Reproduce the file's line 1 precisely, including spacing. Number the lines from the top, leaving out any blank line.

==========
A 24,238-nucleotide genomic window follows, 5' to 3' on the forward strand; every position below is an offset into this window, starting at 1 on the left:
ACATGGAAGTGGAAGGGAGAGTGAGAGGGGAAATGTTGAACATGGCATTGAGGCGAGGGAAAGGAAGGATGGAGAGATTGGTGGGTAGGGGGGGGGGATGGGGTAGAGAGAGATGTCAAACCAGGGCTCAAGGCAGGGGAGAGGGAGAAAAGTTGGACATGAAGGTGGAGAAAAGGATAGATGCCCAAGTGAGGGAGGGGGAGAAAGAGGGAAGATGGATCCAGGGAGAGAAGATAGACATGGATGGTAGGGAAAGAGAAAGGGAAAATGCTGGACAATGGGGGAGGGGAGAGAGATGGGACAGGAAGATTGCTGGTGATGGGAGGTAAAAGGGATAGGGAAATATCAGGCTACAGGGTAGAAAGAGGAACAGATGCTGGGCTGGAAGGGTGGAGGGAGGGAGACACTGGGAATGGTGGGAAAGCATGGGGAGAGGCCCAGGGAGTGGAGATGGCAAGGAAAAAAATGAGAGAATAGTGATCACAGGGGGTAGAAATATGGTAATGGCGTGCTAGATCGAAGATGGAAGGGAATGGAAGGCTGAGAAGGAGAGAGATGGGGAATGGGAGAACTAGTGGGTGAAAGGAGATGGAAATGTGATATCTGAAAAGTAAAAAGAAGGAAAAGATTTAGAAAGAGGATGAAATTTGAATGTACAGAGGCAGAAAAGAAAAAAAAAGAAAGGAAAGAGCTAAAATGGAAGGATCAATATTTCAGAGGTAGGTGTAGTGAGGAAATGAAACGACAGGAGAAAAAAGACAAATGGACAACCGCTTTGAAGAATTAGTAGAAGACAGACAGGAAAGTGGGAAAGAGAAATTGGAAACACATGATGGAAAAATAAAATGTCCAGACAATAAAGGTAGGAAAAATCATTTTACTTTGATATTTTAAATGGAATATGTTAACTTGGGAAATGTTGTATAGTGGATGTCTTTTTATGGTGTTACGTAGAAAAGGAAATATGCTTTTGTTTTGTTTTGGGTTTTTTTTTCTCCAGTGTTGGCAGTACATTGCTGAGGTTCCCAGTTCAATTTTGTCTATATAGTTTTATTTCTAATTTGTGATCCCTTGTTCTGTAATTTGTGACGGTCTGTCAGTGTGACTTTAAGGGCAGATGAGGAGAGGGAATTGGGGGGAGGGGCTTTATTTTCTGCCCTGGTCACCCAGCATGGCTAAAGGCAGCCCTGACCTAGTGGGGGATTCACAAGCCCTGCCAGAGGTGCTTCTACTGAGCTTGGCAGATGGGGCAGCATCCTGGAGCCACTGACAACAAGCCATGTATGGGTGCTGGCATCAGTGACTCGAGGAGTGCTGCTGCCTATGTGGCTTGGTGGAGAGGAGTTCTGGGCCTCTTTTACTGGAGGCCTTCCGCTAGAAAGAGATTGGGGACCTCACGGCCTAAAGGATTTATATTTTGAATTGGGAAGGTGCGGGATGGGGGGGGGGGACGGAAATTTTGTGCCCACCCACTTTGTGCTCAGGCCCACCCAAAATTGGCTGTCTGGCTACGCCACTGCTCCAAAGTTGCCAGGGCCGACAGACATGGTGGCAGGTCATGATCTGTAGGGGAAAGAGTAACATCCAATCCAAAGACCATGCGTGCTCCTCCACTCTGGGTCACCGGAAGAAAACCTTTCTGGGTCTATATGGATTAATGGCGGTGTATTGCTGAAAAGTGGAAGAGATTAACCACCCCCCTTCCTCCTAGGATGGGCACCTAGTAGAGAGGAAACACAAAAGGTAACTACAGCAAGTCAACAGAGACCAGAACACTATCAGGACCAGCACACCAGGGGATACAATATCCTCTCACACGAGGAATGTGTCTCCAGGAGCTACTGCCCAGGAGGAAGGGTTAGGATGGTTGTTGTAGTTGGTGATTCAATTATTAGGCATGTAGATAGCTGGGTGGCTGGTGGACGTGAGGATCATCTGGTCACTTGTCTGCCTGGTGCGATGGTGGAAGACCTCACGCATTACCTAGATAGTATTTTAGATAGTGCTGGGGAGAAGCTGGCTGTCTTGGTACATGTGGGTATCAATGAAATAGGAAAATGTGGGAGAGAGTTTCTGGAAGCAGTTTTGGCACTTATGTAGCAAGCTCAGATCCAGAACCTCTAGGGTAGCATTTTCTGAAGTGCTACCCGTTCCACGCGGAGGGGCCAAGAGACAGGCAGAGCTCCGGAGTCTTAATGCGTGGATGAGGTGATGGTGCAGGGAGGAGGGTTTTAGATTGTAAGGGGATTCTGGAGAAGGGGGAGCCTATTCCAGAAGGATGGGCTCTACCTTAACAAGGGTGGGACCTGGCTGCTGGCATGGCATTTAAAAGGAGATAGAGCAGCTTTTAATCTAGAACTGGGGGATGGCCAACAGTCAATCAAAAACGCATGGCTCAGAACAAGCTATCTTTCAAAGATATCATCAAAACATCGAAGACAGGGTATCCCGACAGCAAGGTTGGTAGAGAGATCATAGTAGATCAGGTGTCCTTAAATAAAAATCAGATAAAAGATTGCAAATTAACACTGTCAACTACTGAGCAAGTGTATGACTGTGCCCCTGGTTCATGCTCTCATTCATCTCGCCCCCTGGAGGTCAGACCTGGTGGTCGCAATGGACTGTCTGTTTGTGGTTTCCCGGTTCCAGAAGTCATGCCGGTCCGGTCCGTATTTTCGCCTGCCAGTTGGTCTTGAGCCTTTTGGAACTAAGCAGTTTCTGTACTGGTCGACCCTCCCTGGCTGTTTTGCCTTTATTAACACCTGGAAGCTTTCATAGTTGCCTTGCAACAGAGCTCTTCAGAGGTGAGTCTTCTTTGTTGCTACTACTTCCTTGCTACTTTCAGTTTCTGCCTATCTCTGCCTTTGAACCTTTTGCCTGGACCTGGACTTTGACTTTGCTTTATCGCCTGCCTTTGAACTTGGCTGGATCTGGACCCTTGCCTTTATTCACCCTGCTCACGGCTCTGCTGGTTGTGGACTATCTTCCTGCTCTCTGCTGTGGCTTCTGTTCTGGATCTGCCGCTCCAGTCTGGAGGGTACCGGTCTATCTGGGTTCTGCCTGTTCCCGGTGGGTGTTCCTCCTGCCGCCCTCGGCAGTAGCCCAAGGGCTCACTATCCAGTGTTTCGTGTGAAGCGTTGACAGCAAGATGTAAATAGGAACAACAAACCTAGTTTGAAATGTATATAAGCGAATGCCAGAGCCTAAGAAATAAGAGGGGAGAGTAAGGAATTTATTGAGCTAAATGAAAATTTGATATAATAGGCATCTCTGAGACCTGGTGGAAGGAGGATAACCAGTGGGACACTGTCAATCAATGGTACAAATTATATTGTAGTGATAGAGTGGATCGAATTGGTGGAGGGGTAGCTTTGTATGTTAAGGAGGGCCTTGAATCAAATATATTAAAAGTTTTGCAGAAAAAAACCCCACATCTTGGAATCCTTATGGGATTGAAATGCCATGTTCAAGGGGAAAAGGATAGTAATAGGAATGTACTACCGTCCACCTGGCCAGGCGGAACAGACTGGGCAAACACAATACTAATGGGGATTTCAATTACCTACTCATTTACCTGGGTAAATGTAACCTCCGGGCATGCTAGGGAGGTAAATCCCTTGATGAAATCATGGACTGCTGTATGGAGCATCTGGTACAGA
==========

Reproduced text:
A 24,238-nucleotide genomic window follows, 5' to 3' on the forward strand; every position below is an offset into this window, starting at 1 on the left: